Rachel is hoping the report’s findings will see more people put plans in place for later life and said: “ The campaign calls on people to act now and start a conversation with loved ones about end of life topics to remove the stigma surrounding the discussion. Without the necessary provisions in place, potential life-changing medical and care decisions are taken away from loved ones.”
Jeremy Hughes CBE, Chief Executive of Alzheimer’s Society, said: “We welcome this initiative. Lasting powers of attorney for health and welfare too often get overlooked. People with dementia have the right to make choices about their care, just like anyone else. Making someone they trust their attorney for health and welfare is one of the ways people can do this. A health and welfare LPA provide reassurance to them and the act of creating one can start useful conversations about the future with family and friends.”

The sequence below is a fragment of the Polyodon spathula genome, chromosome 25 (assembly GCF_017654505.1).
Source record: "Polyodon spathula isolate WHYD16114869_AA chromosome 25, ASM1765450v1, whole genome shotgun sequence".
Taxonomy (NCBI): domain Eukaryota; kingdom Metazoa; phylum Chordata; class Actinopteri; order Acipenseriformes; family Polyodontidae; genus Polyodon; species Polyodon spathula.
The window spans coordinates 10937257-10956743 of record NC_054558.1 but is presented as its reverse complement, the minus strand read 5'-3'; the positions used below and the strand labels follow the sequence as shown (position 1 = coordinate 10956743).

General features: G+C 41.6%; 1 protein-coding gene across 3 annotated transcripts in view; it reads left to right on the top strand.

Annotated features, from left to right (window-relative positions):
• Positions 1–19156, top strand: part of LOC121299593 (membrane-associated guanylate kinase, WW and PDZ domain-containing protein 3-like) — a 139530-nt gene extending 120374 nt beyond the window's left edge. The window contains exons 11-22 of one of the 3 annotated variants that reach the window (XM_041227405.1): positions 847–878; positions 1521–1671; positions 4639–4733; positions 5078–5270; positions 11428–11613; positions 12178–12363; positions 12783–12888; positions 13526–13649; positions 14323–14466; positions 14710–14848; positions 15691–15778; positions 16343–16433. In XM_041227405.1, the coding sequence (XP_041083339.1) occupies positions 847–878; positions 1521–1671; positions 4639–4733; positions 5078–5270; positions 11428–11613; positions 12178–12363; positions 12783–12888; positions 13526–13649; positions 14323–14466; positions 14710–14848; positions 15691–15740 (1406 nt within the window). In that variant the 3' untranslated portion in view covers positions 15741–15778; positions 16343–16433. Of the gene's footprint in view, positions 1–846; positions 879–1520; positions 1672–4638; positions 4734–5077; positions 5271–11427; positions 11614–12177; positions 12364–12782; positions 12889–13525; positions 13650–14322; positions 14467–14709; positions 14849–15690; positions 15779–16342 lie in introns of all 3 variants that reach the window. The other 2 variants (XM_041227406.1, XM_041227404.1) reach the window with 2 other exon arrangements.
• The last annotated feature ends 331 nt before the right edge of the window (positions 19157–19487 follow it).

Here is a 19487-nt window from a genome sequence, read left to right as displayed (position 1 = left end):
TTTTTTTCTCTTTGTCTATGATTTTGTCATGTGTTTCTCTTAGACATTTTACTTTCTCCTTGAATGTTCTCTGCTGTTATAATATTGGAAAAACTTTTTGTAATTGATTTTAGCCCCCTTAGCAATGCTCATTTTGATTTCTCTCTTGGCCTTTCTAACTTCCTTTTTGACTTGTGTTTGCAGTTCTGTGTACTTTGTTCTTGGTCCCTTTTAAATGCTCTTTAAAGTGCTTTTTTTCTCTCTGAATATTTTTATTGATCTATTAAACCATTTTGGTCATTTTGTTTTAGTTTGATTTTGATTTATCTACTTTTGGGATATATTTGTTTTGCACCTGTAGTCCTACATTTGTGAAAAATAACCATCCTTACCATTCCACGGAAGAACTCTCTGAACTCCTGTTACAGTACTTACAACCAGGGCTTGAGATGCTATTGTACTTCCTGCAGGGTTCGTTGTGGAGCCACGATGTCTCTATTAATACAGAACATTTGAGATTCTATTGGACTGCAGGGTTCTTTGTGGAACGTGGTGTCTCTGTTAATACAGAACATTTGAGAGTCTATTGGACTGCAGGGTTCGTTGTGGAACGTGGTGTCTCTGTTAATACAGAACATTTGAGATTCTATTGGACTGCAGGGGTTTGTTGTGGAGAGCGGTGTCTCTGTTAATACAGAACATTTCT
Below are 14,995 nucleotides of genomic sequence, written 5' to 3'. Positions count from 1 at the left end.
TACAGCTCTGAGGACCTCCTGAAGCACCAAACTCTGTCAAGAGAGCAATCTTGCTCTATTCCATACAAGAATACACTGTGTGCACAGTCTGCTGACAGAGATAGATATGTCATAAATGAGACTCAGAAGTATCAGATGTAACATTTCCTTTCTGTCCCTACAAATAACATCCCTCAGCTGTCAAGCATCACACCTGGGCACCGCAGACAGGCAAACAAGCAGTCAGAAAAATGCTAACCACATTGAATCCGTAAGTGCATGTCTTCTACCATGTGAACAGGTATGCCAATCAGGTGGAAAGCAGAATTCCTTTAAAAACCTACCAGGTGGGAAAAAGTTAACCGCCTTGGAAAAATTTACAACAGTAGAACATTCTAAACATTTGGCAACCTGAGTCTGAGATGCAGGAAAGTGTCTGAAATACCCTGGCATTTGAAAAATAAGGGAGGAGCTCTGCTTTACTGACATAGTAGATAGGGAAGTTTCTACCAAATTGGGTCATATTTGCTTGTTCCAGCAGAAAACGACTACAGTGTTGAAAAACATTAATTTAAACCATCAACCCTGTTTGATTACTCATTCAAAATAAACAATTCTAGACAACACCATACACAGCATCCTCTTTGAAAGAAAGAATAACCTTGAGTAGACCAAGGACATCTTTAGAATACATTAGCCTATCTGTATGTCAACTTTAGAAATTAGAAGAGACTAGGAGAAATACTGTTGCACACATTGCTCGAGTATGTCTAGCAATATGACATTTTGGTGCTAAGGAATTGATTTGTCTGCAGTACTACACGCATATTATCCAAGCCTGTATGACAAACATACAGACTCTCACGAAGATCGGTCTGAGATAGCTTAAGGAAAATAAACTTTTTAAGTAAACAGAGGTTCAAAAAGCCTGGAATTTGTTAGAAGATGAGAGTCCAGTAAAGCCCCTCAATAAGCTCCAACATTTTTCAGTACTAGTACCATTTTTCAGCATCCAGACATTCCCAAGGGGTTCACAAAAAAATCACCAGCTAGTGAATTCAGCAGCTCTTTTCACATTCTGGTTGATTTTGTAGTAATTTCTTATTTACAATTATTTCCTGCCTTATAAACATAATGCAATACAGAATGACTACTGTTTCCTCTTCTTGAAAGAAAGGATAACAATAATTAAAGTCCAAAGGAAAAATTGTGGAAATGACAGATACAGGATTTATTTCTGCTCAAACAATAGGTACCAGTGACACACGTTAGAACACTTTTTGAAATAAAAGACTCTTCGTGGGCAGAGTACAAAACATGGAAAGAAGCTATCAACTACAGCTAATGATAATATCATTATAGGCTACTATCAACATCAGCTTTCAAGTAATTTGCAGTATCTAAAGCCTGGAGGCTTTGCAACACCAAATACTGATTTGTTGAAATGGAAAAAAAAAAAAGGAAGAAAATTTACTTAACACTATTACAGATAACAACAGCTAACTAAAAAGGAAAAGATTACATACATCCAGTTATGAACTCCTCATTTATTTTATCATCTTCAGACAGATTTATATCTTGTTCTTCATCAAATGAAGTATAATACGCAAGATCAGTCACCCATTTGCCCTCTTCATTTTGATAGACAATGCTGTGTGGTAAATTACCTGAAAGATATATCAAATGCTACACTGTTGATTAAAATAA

Note to editors:
- The report titled The incapacity crisis: a nation unprepared was produced by SFE in June 2018. Further research was conducted by Centre for Future Studies.
- The consumer polling was commissioned by SFE in March 2018, which polled 1,977 adults across the UK. The figures have been weighted and are representative of all UK regions (aged 18+)
About SFE (Solicitors for the Elderly)
SFE (Solicitors for the Elderly) is an independent, national organisation of over 1,600 lawyers, such as solicitors, barristers, and chartered legal executives, who provide specialist legal advice for older and vulnerable people, their families and carers.
The main areas of law members cover are:
- Powers of Attorney
- Making a Will
- Living Wills/Advance decisions
- Tax planning
- Asset preservation